Bonus replacement lens is included, which seems to be a very prevalent in all this years goggles - nice confirmation that all the lens changing technology isn’t just a gimmick to get you to buy another expensive lens. One size fits all, which of course is "Large", and if that looks too large… well that’s the point.
2. Oakley Fall-Line PRIZM REACT - £180
Basically the most high-tech goggles ever made.
With this Fall-line model Oakley are sticking with a cylindrical lens shape, (rather than spherical as most others mentioned do). This means the lens looks flat from the side, rather than bowled in a fish-eye shape. But there is another feature which makes the Prizm React lens remarkable. First came Oakley’s Prizm lenses - built on decades of ‘colour science research’, which resulted in maximised contrast and therefore enhanced visibility. Next come these.
We see many fancy interchangeable lenses this year which still seem advanced, but almost before changeable lenses have got going, the Oakley Prizm React tech has come along and already made it look old-fashioned to carry around more than one lens. The React allows you to flick between three tints in the same lens - dark, medium and light - by using up/down paddle buttons at the side of the frame, reminiscent of an F1 car changing gear. These paddles shift ions between two lenses inside the goggle and this changes the tint (no we don’t 100% understand the technology involved either, but knowing Oakley, we can trust that is works, and is awesome). The battery for this is charged by USB in around 2 hours, and one recharge can give more than a week’s ski usage. Welcome to the world of “electrochromic” goggles.
1. Zeal Optics Portal RLS Autochromic+ - £240
LITERALLY the most high-tech goggles ever made.
If you think the Prizm React is a cool lens - surprise surprise, lens tech can go one further. The Portal Autochromic+ comes with all of Zeal’s Optimum and Polarized lens features, with all the UV Blocking and anti-fog qualities you would expect, but with the addition of autochromic technology - the ability for the lens to change colour and tint automatically with changing light conditions, transitioning between tints in under 10 seconds.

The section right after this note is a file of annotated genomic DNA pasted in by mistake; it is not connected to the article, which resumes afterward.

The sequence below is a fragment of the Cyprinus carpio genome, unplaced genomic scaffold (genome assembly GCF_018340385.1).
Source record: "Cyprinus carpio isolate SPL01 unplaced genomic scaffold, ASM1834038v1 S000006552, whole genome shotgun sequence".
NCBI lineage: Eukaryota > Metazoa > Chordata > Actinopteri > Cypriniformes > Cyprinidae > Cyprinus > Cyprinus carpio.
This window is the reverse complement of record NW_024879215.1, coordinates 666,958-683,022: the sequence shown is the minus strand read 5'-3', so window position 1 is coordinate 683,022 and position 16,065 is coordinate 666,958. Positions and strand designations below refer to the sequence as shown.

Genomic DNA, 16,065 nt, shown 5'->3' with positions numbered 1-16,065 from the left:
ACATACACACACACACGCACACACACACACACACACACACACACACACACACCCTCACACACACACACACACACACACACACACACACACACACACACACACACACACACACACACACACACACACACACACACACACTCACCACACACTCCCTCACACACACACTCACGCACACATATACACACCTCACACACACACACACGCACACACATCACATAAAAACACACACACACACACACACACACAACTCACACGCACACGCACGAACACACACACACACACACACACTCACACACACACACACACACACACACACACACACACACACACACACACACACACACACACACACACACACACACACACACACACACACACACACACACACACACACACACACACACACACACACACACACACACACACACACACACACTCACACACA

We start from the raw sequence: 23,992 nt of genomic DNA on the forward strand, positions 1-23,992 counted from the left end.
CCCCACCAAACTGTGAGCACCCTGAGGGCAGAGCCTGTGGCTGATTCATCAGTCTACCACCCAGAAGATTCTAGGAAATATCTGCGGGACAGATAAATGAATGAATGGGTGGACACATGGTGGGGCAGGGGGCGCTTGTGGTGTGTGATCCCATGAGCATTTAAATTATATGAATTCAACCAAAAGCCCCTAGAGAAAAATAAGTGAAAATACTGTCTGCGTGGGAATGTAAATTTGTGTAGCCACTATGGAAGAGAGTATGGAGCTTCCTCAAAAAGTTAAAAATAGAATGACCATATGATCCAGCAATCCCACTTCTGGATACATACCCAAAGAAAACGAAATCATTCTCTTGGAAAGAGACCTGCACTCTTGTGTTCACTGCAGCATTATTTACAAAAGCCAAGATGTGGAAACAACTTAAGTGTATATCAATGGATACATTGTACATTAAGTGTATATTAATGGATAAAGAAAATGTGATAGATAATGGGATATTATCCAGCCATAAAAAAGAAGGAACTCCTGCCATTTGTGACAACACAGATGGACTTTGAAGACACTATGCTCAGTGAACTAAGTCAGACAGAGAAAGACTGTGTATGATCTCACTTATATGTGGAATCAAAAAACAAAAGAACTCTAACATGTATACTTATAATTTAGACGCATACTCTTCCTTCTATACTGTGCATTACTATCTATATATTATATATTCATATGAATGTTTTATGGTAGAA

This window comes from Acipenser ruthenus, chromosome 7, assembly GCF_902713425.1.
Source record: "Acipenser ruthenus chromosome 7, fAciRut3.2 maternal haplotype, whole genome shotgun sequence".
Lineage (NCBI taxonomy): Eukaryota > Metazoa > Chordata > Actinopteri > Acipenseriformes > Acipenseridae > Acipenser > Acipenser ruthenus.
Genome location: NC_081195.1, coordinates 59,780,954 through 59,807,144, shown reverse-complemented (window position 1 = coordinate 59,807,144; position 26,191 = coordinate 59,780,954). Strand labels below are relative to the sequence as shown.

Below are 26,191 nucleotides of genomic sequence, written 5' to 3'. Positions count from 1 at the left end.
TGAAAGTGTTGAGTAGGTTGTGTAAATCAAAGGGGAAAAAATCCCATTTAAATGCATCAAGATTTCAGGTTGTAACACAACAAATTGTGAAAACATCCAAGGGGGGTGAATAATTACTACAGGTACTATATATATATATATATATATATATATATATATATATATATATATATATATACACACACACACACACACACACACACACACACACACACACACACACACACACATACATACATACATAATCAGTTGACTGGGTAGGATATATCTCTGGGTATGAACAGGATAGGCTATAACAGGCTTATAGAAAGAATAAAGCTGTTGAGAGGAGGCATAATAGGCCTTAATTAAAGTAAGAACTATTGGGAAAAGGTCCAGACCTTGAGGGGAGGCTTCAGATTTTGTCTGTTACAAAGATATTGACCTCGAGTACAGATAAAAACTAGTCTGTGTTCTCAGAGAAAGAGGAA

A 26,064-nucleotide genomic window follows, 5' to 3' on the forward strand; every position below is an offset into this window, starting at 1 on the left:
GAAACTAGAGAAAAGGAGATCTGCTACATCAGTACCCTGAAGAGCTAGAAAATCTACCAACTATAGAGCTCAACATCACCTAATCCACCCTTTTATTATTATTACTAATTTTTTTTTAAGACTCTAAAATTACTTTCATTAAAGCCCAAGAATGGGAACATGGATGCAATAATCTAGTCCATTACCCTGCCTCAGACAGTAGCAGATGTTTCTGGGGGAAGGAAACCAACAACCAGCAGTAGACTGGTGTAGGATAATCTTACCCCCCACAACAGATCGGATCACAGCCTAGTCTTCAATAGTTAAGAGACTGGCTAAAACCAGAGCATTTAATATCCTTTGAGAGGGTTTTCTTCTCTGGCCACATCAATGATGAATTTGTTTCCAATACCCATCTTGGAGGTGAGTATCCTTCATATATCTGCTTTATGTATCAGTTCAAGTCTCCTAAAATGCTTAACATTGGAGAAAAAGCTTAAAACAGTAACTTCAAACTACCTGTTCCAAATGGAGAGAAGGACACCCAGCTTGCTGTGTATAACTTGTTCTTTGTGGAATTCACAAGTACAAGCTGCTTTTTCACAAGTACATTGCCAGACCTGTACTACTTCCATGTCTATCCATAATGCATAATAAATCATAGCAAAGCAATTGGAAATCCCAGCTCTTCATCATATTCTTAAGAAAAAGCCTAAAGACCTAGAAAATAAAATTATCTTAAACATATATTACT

The Portal still has the RLS (Rail Locking System) of last year’s model, which allows for super easy lens change if needed. This uses rails at the side of the frame which the lens locks into, rather than the magnets favoured by many brands - Zeal say this allows the goggles to twist without the lens popping out. So if you really need a lens for night skiing say, you still have the option to change, but with the autochromic lens, having to stop during your ski day and dig in the bag for a spare lens could soon become a thing of the past.
So with the strides forward made by Oakley and Zeal this season, the upshot seems to be - after this winter, you might never have to change your lenses again. So as nice as the models with changeable lenses are, think twice before rushing into a hefty purchase now, because with the rate of research and development we are seeing in the goggle market, all these brands could well be producing truly single lens goggles for 2020.
All goggle prices on this page are guide prices only.